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We’re a nation of sports nuts. We rally around our favorite teams, deify athletes, and sustain a multi-billion-dollar industry built to celebrate athleticism and human endurance. As a result, the stakes are high for athletes to consistently outperform each other and their own prior outings, often at their own expense. Despite how effortless athletes make their performances look on the field, their bodies are constantly under duress, constantly on the verge of the next injury, often maximizing short-term glory at the expense of longer-term health and well-being.
Technologies ranging from high-tech helmets, mobile virtual players, training robots, and biometric data services are being deployed with an eye towards sidelining most sports injuries. On Thursday, March 23, Future Tense met to consider the effectiveness of these efforts to make sports safer, and our relationship as fans to the bravado sports culture that can at times romanticize injuries and view them as an integral part of the game.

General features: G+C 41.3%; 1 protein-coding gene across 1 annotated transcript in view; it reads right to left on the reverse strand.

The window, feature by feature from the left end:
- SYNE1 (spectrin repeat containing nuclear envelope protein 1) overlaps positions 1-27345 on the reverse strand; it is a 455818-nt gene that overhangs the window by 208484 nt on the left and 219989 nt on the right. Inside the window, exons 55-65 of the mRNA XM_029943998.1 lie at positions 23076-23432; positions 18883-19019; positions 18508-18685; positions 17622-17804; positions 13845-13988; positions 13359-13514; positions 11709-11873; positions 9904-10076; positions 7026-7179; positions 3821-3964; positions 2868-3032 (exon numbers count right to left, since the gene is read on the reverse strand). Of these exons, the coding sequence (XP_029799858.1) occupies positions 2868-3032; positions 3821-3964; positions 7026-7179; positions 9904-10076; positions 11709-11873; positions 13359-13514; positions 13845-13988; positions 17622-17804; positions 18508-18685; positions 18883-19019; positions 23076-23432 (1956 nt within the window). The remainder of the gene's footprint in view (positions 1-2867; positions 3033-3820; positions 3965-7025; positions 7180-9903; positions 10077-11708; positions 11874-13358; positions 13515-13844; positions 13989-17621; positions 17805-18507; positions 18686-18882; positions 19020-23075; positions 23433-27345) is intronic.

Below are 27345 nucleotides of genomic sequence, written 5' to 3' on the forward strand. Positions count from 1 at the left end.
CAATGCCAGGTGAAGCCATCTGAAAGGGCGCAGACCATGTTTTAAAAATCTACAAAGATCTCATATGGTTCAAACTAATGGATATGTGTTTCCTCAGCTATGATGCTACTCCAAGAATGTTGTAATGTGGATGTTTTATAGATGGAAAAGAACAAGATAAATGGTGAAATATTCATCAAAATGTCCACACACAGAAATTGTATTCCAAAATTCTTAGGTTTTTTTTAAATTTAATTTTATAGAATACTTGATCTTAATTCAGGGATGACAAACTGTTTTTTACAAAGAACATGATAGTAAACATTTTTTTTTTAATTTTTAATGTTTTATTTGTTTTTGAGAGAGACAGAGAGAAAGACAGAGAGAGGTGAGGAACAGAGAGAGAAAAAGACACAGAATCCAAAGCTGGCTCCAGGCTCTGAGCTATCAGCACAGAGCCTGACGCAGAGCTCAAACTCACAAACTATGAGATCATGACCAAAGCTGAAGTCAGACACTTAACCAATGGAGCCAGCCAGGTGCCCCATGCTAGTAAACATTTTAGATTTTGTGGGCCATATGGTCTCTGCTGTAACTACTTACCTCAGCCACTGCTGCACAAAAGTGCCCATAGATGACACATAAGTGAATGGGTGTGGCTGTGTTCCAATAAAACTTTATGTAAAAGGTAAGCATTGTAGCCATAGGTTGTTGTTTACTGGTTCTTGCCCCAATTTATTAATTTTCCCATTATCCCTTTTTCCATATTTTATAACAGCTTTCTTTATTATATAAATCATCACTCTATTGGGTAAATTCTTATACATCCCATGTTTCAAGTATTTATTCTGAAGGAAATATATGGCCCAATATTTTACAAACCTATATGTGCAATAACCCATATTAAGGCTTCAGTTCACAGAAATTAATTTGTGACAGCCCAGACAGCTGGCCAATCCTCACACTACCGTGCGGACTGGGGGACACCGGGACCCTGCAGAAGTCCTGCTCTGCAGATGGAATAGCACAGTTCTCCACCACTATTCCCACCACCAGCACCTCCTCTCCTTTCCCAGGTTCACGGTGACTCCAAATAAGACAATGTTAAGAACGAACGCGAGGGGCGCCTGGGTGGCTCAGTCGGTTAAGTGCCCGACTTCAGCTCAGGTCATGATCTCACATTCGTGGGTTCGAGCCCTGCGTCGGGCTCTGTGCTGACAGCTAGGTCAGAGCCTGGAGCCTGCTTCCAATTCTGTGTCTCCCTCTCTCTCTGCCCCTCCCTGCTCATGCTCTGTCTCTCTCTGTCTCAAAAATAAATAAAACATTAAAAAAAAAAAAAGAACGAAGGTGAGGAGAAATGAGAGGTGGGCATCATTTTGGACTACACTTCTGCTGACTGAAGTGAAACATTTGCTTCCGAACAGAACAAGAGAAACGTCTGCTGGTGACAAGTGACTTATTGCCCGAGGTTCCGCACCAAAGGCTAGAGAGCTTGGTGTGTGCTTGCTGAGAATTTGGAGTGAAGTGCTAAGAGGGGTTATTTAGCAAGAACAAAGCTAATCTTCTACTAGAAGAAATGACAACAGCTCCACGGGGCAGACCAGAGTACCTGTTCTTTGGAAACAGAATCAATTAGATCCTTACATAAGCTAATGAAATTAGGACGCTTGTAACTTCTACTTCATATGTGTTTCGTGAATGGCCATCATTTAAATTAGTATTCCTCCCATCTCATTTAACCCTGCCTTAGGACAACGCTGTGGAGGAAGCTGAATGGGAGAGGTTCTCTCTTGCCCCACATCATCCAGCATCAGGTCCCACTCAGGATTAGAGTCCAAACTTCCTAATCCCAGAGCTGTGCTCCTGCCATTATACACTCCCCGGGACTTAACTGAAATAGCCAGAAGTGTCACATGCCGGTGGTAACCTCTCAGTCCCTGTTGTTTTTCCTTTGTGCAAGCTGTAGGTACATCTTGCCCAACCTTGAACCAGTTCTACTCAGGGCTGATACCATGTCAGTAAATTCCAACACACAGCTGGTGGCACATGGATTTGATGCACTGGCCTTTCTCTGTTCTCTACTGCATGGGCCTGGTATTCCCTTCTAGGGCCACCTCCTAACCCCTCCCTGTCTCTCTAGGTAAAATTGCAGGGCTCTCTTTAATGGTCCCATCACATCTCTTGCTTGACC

Panel One: Can Technology Make Sports Safer? featuring Nicholas Schmidle. Staff writer, The New Yorker, Author, "Can Technology Make Football Safer?"
Panel Two: The New MVPs: Robots, VR & Wearables to the Rescue featuring Ellen Arruda, Professor of Mechanical Engineering, Biomedical Engineering, and Macromolecular Science and Engineering, University of Michigan; Derek Belch, Co-founder and CEO, STRIVR Labs; Roderick Moore Jr., Vice President of Sports Performance, Catapult Sports; and, Buddy Teevens, Head Coach, Dartmouth Football. Moderated by Nicholas Schmidle, Staff writer, The New Yorker, Author, "Can Technology Make Football Safer?"
Panel Three: But Won't Injuries Always Be a Part of the Game? featuring George Atallah, Assistant Executive Director for External Affairs, NFL Player's Association; Victoria Jackson, Sports historian, Arizona State University; Jeff Miller, Executive Vice President of Player Health and Safety, National Football League; and, Kenneth Shropshire, Director, Wharton Sports Business Initiative, University of Pennsylvania. Moderated by Josh Levin, Executive Editor, Slate.
Event highlight video.